Doug + Mike Starn on the Roof: Big Bambú | Current Exhibitions | The Metropolitan Museum of Art

Doug + Mike Starn on the Roof: Big Bambú
April 27, 2010–October 31, 2010 (weather permitting)
The Iris and B. Gerald Cantor Roof Garden

Go to Flickr for behind-the-scenes photos and installation views. flickr
Read the Guided-Tour Guidelines.
Curator Anne Strauss talks to Doug and Mike Starn about the exhibition.
Download the audio fileMP3 (7.97 MB)

Invited by The Metropolitan Museum of Art to create a site-specific installation for The Iris and B. Gerald Cantor Roof Garden, the twin brothers Mike and Doug Starn (born in New Jersey in 1961) will present their new work, Big Bambú: You Can’t, You Don’t, and You Won’t Stop, opening on April 27. The monumental bamboo structure, ultimately measuring 100 feet long, 50 feet wide, and 50 feet high, will take the form of a cresting wave that bridges realms of sculpture, architecture, and performance. Visitors will witness the continuing creation and evolving incarnations ofBig Bambú as it is constructed throughout the spring, summer, and fall by the artists and a team of rock climbers. Set against Central Park and its urban backdrop, Big Bambúwill suggest the complexity and energy of an ever-changing living organism. It will be the thirteenth-consecutive single-artist installation on the Roof Garden.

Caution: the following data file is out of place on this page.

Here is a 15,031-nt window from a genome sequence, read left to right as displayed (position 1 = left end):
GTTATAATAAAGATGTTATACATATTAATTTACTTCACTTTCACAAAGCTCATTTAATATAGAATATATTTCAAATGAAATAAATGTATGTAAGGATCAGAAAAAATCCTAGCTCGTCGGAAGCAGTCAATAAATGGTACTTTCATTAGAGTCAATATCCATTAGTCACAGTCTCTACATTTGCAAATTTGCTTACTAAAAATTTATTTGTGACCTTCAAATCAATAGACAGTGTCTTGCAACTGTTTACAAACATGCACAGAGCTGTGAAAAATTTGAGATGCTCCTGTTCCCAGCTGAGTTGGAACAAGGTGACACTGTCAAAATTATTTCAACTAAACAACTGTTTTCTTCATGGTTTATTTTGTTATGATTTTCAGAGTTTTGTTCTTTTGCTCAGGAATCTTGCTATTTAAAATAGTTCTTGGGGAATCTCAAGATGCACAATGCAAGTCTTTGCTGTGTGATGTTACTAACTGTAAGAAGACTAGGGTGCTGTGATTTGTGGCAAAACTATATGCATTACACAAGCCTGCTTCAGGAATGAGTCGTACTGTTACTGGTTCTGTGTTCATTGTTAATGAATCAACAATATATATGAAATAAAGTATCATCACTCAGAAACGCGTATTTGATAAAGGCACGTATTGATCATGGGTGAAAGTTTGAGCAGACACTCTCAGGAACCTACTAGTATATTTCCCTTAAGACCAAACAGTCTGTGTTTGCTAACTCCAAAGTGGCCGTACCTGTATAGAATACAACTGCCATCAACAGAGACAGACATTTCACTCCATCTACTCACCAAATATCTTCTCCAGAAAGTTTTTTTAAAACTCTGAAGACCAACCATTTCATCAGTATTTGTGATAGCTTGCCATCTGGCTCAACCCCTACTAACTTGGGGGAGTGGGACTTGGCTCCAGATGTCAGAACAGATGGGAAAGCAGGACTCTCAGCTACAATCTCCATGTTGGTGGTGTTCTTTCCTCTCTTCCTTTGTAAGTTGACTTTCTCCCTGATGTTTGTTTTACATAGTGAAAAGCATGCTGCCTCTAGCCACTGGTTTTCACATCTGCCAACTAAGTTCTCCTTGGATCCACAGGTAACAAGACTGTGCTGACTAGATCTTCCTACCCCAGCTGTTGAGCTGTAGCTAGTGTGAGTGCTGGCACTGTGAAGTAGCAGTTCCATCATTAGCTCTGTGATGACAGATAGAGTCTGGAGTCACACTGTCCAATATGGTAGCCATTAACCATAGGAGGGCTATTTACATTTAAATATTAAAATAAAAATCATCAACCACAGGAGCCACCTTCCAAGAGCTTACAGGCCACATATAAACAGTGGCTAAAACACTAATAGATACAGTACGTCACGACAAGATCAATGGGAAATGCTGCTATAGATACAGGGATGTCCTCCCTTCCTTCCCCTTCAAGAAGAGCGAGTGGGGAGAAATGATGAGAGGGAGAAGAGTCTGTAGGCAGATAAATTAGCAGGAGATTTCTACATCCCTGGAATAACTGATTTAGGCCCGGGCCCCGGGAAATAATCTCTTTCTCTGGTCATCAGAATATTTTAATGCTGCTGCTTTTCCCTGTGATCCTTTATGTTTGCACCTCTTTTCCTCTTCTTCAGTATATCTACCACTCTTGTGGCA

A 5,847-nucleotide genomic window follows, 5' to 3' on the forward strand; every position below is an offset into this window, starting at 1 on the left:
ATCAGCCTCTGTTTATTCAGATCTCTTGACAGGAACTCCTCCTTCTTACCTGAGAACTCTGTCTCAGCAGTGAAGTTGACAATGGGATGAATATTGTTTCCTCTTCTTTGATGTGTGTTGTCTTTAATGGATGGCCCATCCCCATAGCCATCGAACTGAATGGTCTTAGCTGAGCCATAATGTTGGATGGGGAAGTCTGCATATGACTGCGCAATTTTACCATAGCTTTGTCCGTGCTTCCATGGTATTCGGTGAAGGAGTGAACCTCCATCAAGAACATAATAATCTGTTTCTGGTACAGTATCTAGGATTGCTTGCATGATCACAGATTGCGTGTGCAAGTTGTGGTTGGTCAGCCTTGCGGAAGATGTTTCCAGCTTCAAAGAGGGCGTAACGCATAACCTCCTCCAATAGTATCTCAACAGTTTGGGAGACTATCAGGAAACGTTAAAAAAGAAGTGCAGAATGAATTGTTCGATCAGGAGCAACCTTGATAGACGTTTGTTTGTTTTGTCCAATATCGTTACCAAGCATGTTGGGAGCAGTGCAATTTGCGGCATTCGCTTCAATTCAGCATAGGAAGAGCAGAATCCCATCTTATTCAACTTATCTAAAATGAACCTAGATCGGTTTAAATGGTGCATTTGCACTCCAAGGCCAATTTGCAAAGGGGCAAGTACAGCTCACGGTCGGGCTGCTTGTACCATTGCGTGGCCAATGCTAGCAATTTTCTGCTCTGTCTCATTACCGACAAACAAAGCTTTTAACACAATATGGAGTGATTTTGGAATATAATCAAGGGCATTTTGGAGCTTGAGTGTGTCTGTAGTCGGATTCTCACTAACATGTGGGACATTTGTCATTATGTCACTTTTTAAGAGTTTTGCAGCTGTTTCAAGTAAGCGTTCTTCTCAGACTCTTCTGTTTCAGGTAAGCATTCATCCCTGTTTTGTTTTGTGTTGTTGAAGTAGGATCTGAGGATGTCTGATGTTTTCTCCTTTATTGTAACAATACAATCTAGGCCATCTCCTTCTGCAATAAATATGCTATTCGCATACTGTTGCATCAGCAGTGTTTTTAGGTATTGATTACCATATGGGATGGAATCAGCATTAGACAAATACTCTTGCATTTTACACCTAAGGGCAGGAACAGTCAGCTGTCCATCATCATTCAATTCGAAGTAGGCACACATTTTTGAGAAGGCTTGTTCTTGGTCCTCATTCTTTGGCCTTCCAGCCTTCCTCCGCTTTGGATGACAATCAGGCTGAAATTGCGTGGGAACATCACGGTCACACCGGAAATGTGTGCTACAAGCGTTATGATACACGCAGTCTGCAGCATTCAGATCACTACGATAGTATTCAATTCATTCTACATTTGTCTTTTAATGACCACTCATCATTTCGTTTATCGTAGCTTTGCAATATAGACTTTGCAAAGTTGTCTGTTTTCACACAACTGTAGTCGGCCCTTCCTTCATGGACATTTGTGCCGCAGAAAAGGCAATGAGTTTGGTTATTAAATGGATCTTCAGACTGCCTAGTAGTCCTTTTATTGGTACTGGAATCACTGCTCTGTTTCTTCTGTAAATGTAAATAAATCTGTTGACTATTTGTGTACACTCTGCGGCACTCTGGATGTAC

Doug + Mike Starn on the Roof: Big Bambú

Above: Installation in progress, March 2010. Photo by Doug and Mike Starn. © 2010 Mike and Doug Starn / Artists Rights Society (ARS), New York.

More about the Exhibition
Big Bambú is a growing and changing sculpture―a vast network of 5,000 interlocking 30- and 40-foot-long fresh-cut bamboo poles, lashed together with 50 miles of nylon rope. It will continue to be constructed throughout the duration of the exhibition. The first phase of the structure―measuring about 100 feet long, 50 feet wide, and 30 feet high―will be completed by opening day, April 27. Subsequently, the artists and rock climbers will build up the eastern portion of the sculpture to an elevation of 50 feet. By summer, the western portion of the sculpture will be about 40 feet high. An internal footpath artery system will grow along with the structure, facilitating its progress. The evolving state of the work will be documented by the artists in photographs and videos.

Visiting the Exhibition
Visitors will be able to experience Big Bambú from the Roof Garden level, open to everyone during regular Museum hours, weather permitting, and to walk among a forest of bamboo poles that serves as the base of the sculpture. Alternatively, visitors will be able to explore the artwork on brief tours led by Museum-trained guides. On the guided tours, held during regular Museum hours, weather permitting, small groups of visitors will be able to walk along the elevated interior network of pathways roughly 20 to 40 feet above the Roof Garden. Tickets will be required for the guided tours, and specific guidelines will apply to those interested in participating. Please read them for details and requirements.